On average half of Mexico’s digital media has suffered computer attacks, ranging from hacking and stealing information from email accounts and social networks, to denial of service (DDoS) attacks and defamation or discredit campaigns through digital media. The findings are contained in the Punto de Inflexión study. Impact, Threats and Sustainability, carried out by SembraMedia in collaboration with Omidyar Network.
For the teacher in journalism and co-founder of SembraMedia, Mijal Iastrebner, this degree of vulnerability of digital native media in Mexico is due to the fact that the level of institutional and physical insecurity against journalism in general is replicated in the digital field.
Mexico, however is not the country with the most cyber attacks among the nations included in the study. In Colombia 80% of the digital native media has suffered some kind of cybernetic violation. The other two countries included in the research, Argentina and Brazil, suffered a relatively lower number of cyberattacks with only 24% and 32% of this type of media reported having suffered an attack, respectively.
This radical difference in the matter of cyber attacks between Mexico and Colombia, on the one hand, and Argentina and Brazil, on the other, is explained by the most frequent types of attack in each country, according to SembraMeida. In Argentina and Brazil, the media suffer a greater number of fiscal attacks; the authorities take advantage of their regulatory power so that the media is not able to develop any type of commercial activity. At the other extreme, in Mexico and Colombia, physical and institutional violence is much more widespread, which is reflected in the digital environment.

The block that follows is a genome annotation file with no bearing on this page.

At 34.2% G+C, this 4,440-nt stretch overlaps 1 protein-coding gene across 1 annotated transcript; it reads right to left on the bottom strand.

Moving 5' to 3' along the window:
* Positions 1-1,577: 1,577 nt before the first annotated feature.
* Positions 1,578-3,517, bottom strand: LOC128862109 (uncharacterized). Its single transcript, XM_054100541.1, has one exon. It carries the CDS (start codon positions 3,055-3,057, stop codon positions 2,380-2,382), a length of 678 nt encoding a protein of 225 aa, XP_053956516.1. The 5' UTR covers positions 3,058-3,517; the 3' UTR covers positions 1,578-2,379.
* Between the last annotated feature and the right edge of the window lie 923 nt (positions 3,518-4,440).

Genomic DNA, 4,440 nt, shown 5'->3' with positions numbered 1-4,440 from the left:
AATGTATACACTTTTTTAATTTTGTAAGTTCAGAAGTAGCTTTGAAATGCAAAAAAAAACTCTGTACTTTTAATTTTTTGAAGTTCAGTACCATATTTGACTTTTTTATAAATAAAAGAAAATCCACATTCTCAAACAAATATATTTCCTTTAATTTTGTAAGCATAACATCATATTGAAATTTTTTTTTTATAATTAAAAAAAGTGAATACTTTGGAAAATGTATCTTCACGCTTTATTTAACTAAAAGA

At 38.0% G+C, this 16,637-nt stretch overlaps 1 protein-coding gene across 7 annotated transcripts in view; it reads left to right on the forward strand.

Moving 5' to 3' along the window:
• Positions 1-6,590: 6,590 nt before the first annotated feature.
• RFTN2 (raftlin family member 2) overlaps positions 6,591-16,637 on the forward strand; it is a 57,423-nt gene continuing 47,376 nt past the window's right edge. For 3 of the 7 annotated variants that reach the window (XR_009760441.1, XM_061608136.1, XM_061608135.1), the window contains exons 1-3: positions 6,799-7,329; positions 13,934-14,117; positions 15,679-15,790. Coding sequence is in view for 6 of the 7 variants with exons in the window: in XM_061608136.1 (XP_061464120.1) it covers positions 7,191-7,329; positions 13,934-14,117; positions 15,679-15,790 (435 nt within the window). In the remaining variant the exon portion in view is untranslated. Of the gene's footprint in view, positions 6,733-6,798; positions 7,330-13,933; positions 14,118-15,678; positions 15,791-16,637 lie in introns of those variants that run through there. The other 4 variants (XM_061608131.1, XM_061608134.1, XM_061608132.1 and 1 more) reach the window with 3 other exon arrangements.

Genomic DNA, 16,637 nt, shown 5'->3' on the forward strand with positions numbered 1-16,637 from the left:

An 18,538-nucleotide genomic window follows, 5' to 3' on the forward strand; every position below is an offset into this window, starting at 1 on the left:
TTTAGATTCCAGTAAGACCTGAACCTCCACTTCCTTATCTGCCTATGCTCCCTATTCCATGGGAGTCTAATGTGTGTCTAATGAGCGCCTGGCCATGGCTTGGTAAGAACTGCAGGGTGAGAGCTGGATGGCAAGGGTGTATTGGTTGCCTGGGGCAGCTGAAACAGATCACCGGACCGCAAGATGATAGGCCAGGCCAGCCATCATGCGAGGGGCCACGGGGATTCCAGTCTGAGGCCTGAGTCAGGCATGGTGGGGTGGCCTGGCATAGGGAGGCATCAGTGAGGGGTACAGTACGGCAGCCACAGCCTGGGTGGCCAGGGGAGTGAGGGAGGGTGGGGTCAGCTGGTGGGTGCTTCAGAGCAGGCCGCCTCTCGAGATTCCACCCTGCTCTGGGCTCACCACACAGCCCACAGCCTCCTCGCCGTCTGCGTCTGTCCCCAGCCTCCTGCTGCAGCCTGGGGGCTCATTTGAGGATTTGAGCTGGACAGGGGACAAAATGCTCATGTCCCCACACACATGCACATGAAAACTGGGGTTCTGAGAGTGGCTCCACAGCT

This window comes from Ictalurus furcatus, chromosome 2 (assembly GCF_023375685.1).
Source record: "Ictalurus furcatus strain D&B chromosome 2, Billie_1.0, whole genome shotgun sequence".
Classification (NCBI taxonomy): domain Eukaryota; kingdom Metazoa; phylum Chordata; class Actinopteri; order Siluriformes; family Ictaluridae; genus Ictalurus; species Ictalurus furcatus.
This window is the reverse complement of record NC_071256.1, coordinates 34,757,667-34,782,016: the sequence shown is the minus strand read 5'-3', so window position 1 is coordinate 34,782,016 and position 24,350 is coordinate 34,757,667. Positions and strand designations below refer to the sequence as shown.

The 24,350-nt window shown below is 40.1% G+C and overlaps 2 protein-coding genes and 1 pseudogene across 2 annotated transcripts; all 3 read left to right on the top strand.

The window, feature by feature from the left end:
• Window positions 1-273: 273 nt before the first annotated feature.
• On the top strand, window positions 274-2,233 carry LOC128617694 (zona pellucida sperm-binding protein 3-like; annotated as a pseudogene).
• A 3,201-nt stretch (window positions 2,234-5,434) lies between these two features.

Mexico is a special case for many reasons. In principle, although there was a higher incidence of cyberattacks among Colombia’s digital native media, it is also true that the country’s self-censorship index was lower than that of Mexico, there was a greater number of complaints from any type of attack. While 32% of Mexican digital native media reported having exercised self-censorship due to a threat, the figure in the Colombian media is 24% and in Brazil and Argentina it is reduced to 12% and 16%, respectively.
Again, the difference is notorious and according to Mijal Iastrebner, it is largely due to the audiences of each country. In Argentina, the agrarian conflict of 2008 strongly polarized and dispersed the audiences, which distanced themselves from traditional media and began to consume more and more the contents of alternative media. Something similar happened in Brazil with the corruption scandals of the last five years.